Technology is changing the game when it comes to identifying cancers early.
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Using smart software to analyse lung cancer tissue samples makes the diagnostic process more accurate, a team of researchers at Stanford University School of Medicine has found.
The team discovered that machine-learning makes it easier to identify and differentiate between two different types of lung cancer by looking at the essential features of each disease. These smart machines were also able to predict survival times more accurately than human pathologists, as well as to assess the tumours by stage and grade.
A difference of opinion
Current pathology is limited by having to use the human eye, as well as the pathologist’s own experience and judgement. Even highly experienced and skilled pathologists will disagree with each other around 40% of the time, which means patients don’t always get the right treatment in the right time frames.
Increasingly, path labs will rely on image analysis software developed by companies like Bitplane to pin down diagnoses and improve patient care and outcomes.
This Stanford study looked only at two types of lung cancer – adenocarcinoma and squamous cell carcinoma – but the technology can be applied to many other forms of cancer. It’s believed that the learning software can examine thousands of disease-specific features, rather than the several hundred that pathologists look for.
Grading the disease
Pathologists have, for decades now, graded the severity of a cancer by looking at the tissue through a light microscope. The severity of the disease was assessed by looking at how much abnormal tissue there was, as well as the shapes and sizes of individual cells. They also look at whether the cancer has spread.
These assessments are used to decide the treatment path, as well as to predict the outcome. In the cases of adenocarcinoma and squamous cell carcinoma, it’s sometimes difficult to tell the two subtypes apart.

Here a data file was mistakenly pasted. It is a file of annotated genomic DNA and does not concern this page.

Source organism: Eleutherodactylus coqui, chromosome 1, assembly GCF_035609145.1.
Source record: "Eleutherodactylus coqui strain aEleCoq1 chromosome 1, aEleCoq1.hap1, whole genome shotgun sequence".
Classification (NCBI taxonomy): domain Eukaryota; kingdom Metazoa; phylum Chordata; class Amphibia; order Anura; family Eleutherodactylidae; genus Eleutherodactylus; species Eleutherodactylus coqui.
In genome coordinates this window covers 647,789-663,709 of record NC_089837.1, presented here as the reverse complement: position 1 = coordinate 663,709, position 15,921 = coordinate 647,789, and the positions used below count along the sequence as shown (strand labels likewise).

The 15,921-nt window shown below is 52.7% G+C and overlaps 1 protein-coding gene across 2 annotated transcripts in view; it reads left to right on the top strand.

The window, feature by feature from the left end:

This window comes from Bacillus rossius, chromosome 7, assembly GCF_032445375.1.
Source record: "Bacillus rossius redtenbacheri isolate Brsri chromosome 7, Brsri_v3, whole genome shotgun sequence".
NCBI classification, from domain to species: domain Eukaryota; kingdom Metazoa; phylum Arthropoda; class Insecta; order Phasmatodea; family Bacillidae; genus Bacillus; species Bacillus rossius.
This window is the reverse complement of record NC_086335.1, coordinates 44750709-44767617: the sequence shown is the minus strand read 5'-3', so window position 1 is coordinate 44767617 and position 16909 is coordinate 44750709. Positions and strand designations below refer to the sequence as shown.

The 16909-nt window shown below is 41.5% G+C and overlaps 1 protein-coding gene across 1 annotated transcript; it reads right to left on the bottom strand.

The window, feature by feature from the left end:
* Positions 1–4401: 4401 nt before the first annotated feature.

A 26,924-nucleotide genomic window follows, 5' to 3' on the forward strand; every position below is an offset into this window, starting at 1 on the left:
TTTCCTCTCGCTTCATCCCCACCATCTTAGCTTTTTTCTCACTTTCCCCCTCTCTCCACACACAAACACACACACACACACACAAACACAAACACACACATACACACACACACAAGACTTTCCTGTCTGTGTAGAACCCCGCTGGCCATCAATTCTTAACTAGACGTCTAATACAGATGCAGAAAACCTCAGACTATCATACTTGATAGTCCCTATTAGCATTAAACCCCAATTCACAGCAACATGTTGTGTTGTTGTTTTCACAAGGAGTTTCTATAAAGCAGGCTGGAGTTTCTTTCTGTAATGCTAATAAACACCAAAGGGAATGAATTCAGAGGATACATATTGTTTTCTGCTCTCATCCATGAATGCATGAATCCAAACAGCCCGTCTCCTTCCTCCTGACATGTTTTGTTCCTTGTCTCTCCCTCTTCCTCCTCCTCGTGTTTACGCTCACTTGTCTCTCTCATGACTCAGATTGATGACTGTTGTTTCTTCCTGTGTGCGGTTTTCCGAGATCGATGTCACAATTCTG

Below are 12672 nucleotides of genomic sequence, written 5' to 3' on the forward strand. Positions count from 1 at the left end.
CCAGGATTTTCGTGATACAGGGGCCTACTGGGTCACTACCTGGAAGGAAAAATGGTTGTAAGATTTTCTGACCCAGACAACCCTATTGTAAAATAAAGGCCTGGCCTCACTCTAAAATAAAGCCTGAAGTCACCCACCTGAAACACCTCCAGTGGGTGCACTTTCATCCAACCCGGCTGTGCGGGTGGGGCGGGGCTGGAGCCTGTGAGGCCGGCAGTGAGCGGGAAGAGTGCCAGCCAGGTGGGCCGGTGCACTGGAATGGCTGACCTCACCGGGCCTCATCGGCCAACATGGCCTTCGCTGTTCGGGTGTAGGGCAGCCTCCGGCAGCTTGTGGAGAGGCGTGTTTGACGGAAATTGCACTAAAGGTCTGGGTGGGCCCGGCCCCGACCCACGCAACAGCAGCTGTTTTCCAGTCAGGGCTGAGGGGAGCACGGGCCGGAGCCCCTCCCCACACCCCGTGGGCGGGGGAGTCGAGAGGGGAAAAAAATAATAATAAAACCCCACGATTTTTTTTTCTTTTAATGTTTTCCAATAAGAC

It’s also difficult to make accurate predictions about outcome – half of stage-1 adenocarcinoma patients die within five years of diagnosis, whereas 15% live for ten years or more – as outcomes can vary widely.
More insight into the future
It seems that digital image analysis can offer a better prediction as well as a better diagnosis. The Stanford team used almost 2,200 images of adenocarcinoma and squamous cell carcinoma from The Cancer Genome Atlas database to train their computers.
This database also contains the eventual outcomes for these patients, as well as the grade and stage of the cancers.
By training their machines to look at almost 10,000 cancer-specific characteristics, rather than the mere hundreds that humans look at, the team found that the computers could perceive and assess miniscule differences between samples.
This meant that the computers could rapidly identify the subtype of cancer and predict how long each patient would live after diagnosis. The software could accurately differentiate between the long-term and short-term survivors whose details were on another database.
As this emerging technology can identify and assess previously unseen characteristics to diagnose cancers and predict outcomes, it’s likely to help researchers to understand the molecular processes involved in the disease.
Even more exciting is the possibility of linking this tech to the fields of genomics and proteomics as genetic mutations and protein expressions are central to understanding cancer.